In the old days (like, five years ago), the Drew case might have spawned a new round of legislation prohibiting cyber-bullying. Indeed, that still may occur. What is new, it seems to me, is that Drew was tried anyway by a federal prosecutor in California, and now convicted of misdemeanors for violating the Computer Fraud and Abuse Act.
Trust me when I tell you that the Act does not say much about cyber-bulling. But that didn't stop the prosecutor from stretching it to cover Drew.
And it didn't stop the trial judge from protecting Drew's rights any better. She did not receive reasoned justice based upon well-defined rules. She received frontier justice, with the law contorted to create a crime where none has existed before.
There's more. On Friday we learned that a federal indictment has been handed up against five of the six Blackwater Worldwide security guards who killed 17 Iraqis in a 2007 bloodbath in Baghdad. Because the men are American, and because America forced the Iraqis to accept legal immunity for contractors, the men couldn't be charged with murder, or assault, or terrorism under Iraqi law. And because the killings took place in Iraq, the men typically would have been free from U.S. criminal statutes as well. The scope of our domestic laws has never extended to all corners of the world.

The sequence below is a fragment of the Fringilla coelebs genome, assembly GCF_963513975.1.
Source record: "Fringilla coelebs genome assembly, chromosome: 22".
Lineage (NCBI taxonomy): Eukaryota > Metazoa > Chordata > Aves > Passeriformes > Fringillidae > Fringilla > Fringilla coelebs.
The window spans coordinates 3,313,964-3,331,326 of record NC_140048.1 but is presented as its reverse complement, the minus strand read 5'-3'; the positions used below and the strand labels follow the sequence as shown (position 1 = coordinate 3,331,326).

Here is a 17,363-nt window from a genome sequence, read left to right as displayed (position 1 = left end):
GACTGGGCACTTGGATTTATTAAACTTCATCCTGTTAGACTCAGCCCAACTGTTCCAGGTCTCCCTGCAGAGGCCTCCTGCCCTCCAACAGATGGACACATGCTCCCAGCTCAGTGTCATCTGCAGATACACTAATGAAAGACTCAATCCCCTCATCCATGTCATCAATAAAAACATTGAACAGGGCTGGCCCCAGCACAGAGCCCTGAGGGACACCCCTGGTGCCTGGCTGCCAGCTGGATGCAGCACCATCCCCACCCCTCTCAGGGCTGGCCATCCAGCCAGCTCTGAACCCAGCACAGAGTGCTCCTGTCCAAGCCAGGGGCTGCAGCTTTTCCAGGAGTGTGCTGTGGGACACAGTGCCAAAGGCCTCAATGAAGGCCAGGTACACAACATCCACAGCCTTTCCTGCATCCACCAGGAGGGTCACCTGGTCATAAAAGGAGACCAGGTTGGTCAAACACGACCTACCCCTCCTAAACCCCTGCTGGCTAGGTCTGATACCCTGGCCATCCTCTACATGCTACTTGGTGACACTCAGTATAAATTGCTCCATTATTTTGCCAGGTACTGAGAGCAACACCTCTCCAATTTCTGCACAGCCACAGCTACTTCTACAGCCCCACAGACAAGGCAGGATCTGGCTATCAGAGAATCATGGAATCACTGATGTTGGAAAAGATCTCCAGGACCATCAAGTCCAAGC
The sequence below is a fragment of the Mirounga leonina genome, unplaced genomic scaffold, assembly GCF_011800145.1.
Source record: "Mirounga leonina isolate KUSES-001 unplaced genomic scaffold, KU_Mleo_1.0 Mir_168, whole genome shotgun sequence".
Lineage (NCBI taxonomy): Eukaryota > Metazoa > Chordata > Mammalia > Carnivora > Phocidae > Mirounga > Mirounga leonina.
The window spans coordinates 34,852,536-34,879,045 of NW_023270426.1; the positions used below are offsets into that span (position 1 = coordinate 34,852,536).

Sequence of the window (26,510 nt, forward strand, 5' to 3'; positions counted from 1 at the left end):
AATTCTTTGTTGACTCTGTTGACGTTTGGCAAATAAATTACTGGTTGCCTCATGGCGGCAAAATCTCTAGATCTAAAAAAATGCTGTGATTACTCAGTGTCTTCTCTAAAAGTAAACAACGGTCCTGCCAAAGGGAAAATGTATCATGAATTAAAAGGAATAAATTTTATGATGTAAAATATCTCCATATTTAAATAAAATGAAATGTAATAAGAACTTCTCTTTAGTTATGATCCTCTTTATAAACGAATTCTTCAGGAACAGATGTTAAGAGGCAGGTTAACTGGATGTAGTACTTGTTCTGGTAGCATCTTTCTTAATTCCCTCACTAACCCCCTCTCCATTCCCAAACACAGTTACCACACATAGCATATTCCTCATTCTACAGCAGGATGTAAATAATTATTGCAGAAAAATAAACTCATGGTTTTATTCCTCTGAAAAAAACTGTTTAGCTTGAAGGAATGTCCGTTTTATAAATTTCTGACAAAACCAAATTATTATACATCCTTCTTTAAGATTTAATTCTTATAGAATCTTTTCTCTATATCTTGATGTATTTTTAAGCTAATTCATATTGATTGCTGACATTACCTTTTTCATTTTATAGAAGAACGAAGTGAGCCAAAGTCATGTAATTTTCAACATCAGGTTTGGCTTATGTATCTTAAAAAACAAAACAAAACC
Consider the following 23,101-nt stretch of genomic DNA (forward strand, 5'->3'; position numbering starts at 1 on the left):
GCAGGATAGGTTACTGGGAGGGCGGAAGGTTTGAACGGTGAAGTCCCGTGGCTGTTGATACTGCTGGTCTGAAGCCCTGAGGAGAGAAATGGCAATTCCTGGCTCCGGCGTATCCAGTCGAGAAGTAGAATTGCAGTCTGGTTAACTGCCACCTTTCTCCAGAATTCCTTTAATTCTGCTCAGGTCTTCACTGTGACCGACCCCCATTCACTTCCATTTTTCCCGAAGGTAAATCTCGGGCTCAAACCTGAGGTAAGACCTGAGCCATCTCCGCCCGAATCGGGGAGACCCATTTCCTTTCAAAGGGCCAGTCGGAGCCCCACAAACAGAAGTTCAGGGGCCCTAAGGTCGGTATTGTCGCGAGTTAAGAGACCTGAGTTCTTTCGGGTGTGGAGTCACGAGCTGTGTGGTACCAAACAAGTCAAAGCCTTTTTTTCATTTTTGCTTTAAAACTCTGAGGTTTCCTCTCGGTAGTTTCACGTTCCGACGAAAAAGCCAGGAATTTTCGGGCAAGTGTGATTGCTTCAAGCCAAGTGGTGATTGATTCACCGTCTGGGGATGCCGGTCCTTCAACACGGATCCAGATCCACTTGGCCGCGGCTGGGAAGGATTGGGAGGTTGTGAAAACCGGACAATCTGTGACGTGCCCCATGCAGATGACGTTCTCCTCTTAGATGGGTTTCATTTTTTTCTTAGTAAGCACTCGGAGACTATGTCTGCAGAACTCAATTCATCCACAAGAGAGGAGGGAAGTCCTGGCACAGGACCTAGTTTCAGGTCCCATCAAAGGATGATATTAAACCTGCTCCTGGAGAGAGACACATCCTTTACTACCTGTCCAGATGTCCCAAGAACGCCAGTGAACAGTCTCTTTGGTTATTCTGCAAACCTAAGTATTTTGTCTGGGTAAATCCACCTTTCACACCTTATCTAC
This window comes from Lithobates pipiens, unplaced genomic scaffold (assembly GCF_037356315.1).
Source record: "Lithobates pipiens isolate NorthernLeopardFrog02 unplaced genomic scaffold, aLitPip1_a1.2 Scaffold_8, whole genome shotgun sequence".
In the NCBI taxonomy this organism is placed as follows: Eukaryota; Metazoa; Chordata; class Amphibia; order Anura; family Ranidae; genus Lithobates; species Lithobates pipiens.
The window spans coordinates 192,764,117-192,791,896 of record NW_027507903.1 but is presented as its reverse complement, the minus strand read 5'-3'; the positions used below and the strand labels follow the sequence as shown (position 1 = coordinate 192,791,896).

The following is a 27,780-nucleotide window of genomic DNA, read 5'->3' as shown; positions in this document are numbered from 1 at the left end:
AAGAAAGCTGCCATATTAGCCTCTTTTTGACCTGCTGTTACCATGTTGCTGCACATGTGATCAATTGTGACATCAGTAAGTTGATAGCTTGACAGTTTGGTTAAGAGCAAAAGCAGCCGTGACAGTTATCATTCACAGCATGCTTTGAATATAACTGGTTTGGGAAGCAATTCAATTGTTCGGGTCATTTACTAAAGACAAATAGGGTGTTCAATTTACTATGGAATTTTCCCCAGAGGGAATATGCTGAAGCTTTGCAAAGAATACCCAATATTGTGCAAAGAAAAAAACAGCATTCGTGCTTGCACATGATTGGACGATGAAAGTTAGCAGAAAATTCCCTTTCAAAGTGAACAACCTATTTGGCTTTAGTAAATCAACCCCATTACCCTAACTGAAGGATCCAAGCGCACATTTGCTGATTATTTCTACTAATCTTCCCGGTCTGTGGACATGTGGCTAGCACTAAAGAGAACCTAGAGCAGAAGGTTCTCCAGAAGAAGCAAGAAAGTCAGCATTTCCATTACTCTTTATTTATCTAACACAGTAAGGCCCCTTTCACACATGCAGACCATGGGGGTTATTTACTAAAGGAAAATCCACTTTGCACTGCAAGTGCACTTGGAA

Except for now.
Stymied by the current state of the law, and feeling political and diplomatic pressure to do something about the tragedy that took place that day, the feds have decided to charge the guards anyway under the … wait for it … Anti Drug Abuse Act of 1988!
That's a Reagan-era statute designed to go after drug traffickers enacted during the depths of the crack epidemic. The Associated Press reports that the statute calls for 30-year sentences for crimes (drug-related or not) involving the use of machine guns.
Trust me again when I tell you that the drafters of the Act did not contemplate that its provisions would be used 20 years later to indict private contractors serving in a foreign country who had nothing whatsoever to do with crack or any other illegal drugs.
Supporters of the case against the guards will say that the government ought to use every legal weapon in its arsenal to prosecute people who do bad things. But this is not Eliot Ness going after Al Capone on tax evasion charges; this is Eliot Ness going after Al Capone for stock fraud.
When bad conduct occurs beyond the expressed scope of our criminal laws, it seems to me that we have two choices as a nation governed by the rule of law: We can take our time, do things right, and generate new laws to govern that conduct; or, we can play it fast and loose and pretend that our existing criminal statutes stretch over turf their drafters never would have recognized.
The first path ensures fairness and notice and many other forms of due process. The second path is not just lazy, it sets a terrible precedent.
By Andrew Cohen